The world of cinema lost one of its most prolific and renowned directors on April 9th, 2011 when Sidney Lumet passed away from lymphoma at the age of 86. After being one of the top television directors of the 1950s, Lumet finally made his feature film directorial debut in 1957 when he helmed 12 Angry Men and his final feature film would be made exactly fifty years later. Lumet was an incredibly productive director who did not like to rest on his laurels and completed over forty movies over the span of his career. The end result was one of the greatest filmographies ever compiled by any director and many of his works are bona fide classics. It’s hard to really pinpoint what made Sidney Lumet such as effective filmmaker. He was never overly stylish and rarely used any fancy cinematic tricks to call attention to himself. However, he was a big believer in realism and naturalism, and preferred to let his films hinge on the quality of the acting and the writing. Lumet was considered the consummate “actor’s director” because he encouraged their collaboration and creativity and trusted their instincts. This approach may have prevented Lumet from receiving the full credit and acclaim that he deserved as a director (despite numerous nominations, he never did win an Academy Award) but his filmography does speak for itself.
Anyway, this list represents my personal top ten favourite Sidney Lumet films. No matter how good a director may be, it’s hard to compile a “Top Ten” list for most of them, either because their filmography isn’t large enough or they just haven’t made enough quality films to fill out a “Top Ten” list. However, Sidney Lumet’s filmography is so deep that there are quite a few good films that are going to be left off this list. Even though I consider myself a huge Lumet fan, there’s still a surprising amount of his films which I have not yet seen, simply because he’s made so many of them. Because he has directed so many iconic classics, there are quite a few Lumet films which have never gotten the full acclaim they deserve. I’ve already covered one of them in my “Robin’s Underrated Gems” columns and some of the other selections on this list are likely to be the subject of future columns. Of course, any director who works for fifty straight years is not going to be perfect and will churn out some duds, but I think it’s safe to say that in this case, the good greatly outweighed the bad.
We’ll forgive him for this one…
10. Before the Devil Knows You’re Dead (2007):
When I said that Sidney Lumet never won an Academy Award, I should clarify that he did actually receive a Lifetime Achievement Oscar in 2005, which is often the Academy’s way of apologizing for not recognizing someone’s past accomplishments. It’s not often that a director in his eighties would choose to follow up a Lifetime Achievement award by going back to work and taking on another challenging project, but that’s exactly what Lumet did with Before the Devil Knows You’re Dead. On the surface, this seems like a standard “heist gone wrong” crime drama, but Lumet has never been interested in making traditional formula pictures. This is the story of the great emotional consequences and massive guilt one must face if they are responsible for an act of crime that’s gone horribly wrong. While no one would ever consider this to be one the biggest feel-good movies of all time, it is a pretty powerful and well-acted film. It finds an interesting balance between being a crime thriller and a melodrama about a dysfunctional family, effectively building up tension with a mounting sense of dread rather than with traditional suspense. This story may not contain the most sympathetic characters in the world, but it’s still fascinating to watch their downward spiral. While Lumet’s filmography during the last twenty years of his career was fairly hit-and-miss, he did have the honour of going out with a very worthy swan song.
Highlight: Philip Seymour Hoffman breaks down.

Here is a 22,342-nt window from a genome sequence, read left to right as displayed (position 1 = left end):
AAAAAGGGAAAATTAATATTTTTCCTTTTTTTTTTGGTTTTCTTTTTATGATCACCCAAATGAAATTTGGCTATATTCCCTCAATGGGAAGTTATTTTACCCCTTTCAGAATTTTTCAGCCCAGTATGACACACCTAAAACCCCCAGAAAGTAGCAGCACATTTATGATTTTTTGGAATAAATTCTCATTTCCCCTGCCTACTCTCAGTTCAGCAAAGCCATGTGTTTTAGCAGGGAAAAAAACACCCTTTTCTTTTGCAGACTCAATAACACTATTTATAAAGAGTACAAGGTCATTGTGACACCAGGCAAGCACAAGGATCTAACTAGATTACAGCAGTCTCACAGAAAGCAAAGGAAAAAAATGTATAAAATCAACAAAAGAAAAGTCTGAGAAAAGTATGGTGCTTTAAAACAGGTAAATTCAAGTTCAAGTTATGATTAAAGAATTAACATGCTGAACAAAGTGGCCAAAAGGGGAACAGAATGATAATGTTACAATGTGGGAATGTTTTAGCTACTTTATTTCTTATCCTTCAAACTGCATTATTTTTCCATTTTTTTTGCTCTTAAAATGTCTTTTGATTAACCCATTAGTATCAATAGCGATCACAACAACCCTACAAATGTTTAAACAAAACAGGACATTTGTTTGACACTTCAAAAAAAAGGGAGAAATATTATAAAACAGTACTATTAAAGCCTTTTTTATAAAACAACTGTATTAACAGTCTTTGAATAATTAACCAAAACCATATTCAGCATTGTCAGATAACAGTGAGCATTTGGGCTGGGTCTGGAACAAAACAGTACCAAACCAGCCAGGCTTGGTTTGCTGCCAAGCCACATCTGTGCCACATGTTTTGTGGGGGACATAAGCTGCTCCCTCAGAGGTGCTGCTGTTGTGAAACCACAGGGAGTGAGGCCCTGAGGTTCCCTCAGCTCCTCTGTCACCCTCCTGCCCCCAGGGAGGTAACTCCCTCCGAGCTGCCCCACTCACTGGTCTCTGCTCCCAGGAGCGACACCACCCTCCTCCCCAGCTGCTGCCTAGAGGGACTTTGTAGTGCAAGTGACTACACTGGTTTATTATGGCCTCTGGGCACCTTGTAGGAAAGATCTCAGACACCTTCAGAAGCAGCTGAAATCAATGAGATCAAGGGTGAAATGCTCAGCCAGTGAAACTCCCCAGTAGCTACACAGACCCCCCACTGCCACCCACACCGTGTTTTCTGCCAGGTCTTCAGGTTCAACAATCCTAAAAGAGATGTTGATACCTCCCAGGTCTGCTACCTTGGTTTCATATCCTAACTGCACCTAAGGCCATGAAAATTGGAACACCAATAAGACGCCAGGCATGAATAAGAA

9. Night Falls on Manhattan (1997):
This is one of Lumet’s more underrated films and probably didn’t receive the attention it deserved because people thought he was treading familiar ground and covering the same material he’d already dealt with numerous times before. This was the fourth film Lumet did about police corruption in New York City, and the second which was based on a novel by Robert Daley (the other being Prince of the City), so it’s easy to see where the scepticism may have come from. However, Lumet still manages to deliver some fresh new takes on the material and, once again, he shows little interest in delivering a routine formula picture. In fact, Night Falls on Manhattan sometimes turns the structure of the traditional police thriller/legal drama on its head by combining both genres and going into unexpected places. When the storyline is built around a major trial and that trial concludes by the halfway point of the film, you’re never sure where the narrative is going to go. There are no simple good guys or bad guys here as every character is three-dimensional and has their own distinct personality. This is one those films where Lumet demonstrates his “actor’s director” reputation by simply pointing the camera and letting the actors do their thing, allowing for terrific performances from such actors as Andy Garcia, Richard Dreyfuss, James Gandolfini and Ian Holm. Special mention should also go to Ron Leibman’s energetic work as a hot-headed and melodramatic District Attorney, one of the most entertaining legal figures ever seen in a film.
Highlight: James Gandolfini confesses his corruption.
8. Running on Empty (1988):
I may sound like a broken record here, but this is yet another underrated Sidney Lumet film that could have easily fallen into a traditional formula, but chooses not to do so. Running on Empty tells the story of a family that has to live their entire life on the run because the parents are wanted by the FBI because of an act of political activism from their youth. Unfortunately, this lifestyle could prevent their teenage son from achieving his dreams and after he is accepted into Juilliard, they must decide if they are willing to cut him loose and live a normal life without them. Of course, this story could have easily formed the basis of a Thelma & Louise-like chase story, but the screenplay by Naomi Foner (mother of Jake and Maggie Gyllenhaal) is more interested in examining the day-to-day reality of how a family who actually lived under these circumstances would have to cope. The film is a terrific showcase for River Phoenix, who delivers an Oscar-nominated performance and shows what a great acting career he could have had if he lived longer. However, all the performances here are equally outstanding and there’s not a false note to be found. Like many of Lumet’s works, the drama is fairly low-key at times, but it can pack a real emotional wallop when it wants to. Its low-key approach and refusal to adhere to a formula may have prevented Running on Empty from finding a larger audience, but it still makes for very compelling drama and certain scenes may cause you to start blubbering like a baby.